This winter, I am wearing a wolf fur hat with a thriftstore sheepskin coat. Not only it is warm, this hat also conveys very well the dual nature of the humankind. Even those who identified themselves as 100% wolf always have an inner sheep deep inside of them. And beware of those who appear to be mostly sheep.
Like everything else, it’s a question of balance. But still, you can’t wear a wolfskin hat all the time. It gets smelly when exposed to too much rain, and I’ve been told it’s not good for your hair.
One recent sunny afternoon in Bushwick I was taken by my friend Corinne, who runs Mc&Co this great store in Williamsburg where I got my tote bag from, to Lola Ehrlich’s studio on the top of this industrial building with an incredible view of the distant Manhattan skyline.
Lola is the designer behind John’s distinctive hats.
There were hats of all styles, shapes, and colors hanging in bunches like grapes from the ceiling, or on racks like fruits growing on trees. There were hats on top of hat boxes, hats on suitcases, hats on stacks of second-hand books, and even hats on the floor.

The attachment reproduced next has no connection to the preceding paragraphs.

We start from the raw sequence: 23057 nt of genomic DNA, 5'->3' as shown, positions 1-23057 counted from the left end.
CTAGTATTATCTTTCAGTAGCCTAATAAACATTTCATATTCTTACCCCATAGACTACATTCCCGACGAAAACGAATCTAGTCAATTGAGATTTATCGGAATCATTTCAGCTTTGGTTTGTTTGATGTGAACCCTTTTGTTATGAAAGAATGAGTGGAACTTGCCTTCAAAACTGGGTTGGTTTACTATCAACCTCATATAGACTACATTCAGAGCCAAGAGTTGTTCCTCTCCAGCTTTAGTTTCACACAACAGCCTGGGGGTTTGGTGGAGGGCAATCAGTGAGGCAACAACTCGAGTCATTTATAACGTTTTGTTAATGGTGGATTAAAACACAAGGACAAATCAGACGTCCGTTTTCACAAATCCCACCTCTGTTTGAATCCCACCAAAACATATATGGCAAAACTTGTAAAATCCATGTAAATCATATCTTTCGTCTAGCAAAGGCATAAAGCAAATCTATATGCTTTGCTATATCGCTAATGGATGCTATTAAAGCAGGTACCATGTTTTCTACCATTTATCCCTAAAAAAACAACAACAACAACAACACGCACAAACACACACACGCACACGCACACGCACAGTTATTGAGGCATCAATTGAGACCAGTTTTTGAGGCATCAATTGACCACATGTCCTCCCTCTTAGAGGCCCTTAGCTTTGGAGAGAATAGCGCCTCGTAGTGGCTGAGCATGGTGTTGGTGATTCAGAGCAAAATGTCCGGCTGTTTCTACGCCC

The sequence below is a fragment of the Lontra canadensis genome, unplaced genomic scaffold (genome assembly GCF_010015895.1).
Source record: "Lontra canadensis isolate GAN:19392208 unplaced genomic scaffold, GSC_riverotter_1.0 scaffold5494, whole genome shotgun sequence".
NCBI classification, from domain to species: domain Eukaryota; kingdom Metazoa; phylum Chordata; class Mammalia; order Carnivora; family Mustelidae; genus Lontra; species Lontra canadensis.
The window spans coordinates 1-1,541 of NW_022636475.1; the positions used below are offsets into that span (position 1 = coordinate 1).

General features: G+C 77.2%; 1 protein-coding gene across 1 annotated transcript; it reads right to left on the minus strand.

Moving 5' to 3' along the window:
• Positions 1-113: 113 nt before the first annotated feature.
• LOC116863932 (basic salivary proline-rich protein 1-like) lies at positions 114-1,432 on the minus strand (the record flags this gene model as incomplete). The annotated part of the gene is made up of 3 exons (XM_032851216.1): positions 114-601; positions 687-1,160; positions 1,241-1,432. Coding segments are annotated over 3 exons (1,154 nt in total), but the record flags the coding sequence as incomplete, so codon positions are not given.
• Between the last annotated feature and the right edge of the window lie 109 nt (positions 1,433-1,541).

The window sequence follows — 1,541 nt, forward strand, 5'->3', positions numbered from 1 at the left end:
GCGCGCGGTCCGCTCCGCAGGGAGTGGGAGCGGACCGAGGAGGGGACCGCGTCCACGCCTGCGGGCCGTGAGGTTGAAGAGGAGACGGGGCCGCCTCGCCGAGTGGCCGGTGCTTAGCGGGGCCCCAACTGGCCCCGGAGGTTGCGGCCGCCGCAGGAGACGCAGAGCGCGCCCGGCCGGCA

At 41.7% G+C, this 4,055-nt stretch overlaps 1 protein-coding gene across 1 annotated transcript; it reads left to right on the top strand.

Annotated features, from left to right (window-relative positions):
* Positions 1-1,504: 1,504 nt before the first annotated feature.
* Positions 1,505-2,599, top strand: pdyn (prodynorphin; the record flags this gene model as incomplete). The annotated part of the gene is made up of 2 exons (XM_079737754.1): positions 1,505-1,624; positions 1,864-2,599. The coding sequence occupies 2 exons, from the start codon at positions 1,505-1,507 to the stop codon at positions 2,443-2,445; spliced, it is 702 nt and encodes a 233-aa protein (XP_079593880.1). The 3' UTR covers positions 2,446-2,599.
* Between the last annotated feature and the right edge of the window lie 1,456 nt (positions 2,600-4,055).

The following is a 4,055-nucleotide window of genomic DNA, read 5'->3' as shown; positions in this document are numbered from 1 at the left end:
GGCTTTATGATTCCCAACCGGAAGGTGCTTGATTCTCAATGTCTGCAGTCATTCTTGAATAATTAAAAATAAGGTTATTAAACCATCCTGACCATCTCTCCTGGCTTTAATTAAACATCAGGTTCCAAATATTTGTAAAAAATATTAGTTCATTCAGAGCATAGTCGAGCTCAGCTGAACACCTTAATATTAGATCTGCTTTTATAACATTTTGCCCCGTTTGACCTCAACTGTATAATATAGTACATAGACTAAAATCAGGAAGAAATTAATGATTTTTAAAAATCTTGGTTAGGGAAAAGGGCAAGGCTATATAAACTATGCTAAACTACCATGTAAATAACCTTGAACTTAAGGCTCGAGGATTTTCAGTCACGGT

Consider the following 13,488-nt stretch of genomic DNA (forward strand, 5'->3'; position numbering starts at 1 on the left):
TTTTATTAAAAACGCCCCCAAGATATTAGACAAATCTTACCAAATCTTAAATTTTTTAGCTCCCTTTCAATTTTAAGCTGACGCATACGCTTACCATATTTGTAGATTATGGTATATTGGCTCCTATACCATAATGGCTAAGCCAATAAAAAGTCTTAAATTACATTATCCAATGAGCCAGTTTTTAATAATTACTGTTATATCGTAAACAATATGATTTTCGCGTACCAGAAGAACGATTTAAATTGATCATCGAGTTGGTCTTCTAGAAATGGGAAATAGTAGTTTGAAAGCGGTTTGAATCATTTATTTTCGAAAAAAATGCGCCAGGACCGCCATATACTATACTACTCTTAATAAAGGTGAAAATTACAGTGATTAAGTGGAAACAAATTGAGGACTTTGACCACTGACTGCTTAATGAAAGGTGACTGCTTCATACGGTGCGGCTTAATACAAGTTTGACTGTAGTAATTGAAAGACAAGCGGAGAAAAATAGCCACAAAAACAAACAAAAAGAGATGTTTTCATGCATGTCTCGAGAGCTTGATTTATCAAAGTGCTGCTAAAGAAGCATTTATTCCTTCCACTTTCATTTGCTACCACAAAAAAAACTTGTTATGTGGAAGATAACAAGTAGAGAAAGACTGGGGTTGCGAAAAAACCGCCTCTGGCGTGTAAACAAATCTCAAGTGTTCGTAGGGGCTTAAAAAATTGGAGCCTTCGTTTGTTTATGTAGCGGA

It was like one of Maira Kalman’s drawing coming alive, a secret cavern where treasured hats are stashed. And they were all speaking to me, like funny characters, under no principle of certainty.
Unlike helmets, designing hats is a poetic thing. Lola’s parents were so truly bohemian that they wouldn’t allow their daughters to go to school, probably in fear of seeing them turn into squares. As a teenager Lola trained as a ballet dancer and it can be still be seen in the way she stands, which sometimes looks like a feather balancing on top of a hat.
I wanted to pick up an orange rabbit fur hat, as an occasional substitute for the wolf fur, but without a word Lola gently handed me a brown felt fedora.
After all, I’m a self-taught hipster, and can still make mistakes.